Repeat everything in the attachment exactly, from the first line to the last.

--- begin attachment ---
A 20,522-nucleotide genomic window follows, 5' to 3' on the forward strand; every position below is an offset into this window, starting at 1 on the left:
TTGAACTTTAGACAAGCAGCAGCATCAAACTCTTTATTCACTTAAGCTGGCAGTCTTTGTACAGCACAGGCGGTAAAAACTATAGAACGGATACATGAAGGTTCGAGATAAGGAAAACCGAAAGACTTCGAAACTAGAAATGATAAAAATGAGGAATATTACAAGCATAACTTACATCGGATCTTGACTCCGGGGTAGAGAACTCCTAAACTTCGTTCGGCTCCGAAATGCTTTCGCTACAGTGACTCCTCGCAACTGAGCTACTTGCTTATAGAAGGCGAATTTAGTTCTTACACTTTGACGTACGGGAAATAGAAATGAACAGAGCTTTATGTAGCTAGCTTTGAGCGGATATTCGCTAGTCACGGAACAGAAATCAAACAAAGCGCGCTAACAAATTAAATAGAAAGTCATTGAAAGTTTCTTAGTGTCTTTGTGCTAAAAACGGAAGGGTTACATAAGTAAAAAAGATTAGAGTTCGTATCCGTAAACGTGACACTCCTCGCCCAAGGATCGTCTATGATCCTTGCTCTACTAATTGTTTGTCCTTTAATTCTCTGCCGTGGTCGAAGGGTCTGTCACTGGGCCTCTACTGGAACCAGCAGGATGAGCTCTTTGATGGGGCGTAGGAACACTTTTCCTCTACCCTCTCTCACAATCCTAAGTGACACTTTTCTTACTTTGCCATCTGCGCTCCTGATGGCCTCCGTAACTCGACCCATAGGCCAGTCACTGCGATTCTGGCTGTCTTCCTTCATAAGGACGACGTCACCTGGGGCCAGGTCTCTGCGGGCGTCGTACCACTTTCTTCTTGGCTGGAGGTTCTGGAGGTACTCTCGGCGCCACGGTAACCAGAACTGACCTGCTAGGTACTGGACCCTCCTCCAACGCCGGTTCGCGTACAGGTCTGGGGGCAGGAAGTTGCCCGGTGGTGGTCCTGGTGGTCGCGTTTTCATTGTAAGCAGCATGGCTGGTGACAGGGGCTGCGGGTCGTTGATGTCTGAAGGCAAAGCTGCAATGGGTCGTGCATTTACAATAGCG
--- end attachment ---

A 20,522-nucleotide genomic window follows, 5' to 3' on the forward strand; every position below is an offset into this window, starting at 1 on the left:
TTGAACTTTAGACAAGCAGCAGCATCAAACTCTTTATTCACTTAAGCTGGCAGTCTTTGTACAGCACAGGCGGTAAAAACTATAGAACGGATACATGAAGGTTCGAGATAAGGAAAACCGAAAGACTTCGAAACTAGAAATGATAAAAATGAGGAATATTACAAGCATAACTTACATCGGATCTTGACTCCGGGGTAGAGAACTCCTAAACTTCGTTCGGCTCCGAAATGCTTTCGCTACAGTGACTCCTCGCAACTGAGCTACTTGCTTATAGAAGGCGAATTTAGTTCTTACACTTTGACGTACGGGAAATAGAAATGAACAGAGCTTTATGTAGCTAGCTTTGAGCGGATATTCGCTAGTCACGGAACAGAAATCAAACAAAGCGCGCTAACAAATTAAATAGAAAGTCATTGAAAGTTTCTTAGTGTCTTTGTGCTAAAAACGGAAGGGTTACATAAGTAAAAAAGATTAGAGTTCGTATCCGTAAACGTGACACTCCTCGCCCAAGGATCGTCTATGATCCTTGCTCTACTAATTGTTTGTCCTTTAATTCTCTGCCGTGGTCGAAGGGTCTGTCACTGGGCCTCTACTGGAACCAGCAGGATGAGCTCTTTGATGGGGCGTAGGAACACTTTTCCTCTACCCTCTCTCACAATCCTAAGTGACACTTTTCTTACTTTGCCATCTGCGCTCCTGATGGCCTCCGTAACTCGACCCATAGGCCAGTCACTGCGATTCTGGCTGTCTTCCTTCATAAGGACGACGTCACCTGGGGCCAGGTCTCTGCGGGCGTCGTACCACTTTCTTCTTGGCTGGAGGTTCTGGAGGTACTCTCGGCGCCACGGTAACCAGAACTGACCTGCTAGGTACTGGACCCTCCTCCAACGCCGGTTCGCGTACAGGTCTGGGGGCAGGAAGTTGCCCGGTGGTGGTCCTGGTGGTCGCGTTTTCATTGTAAGCAGCATGGCTGGTGACAGGGGCTGCGGGTCGTTGATGTCTGAAGGCAAAGCTGCAATGGGTCGTGCATTTACAATAGCG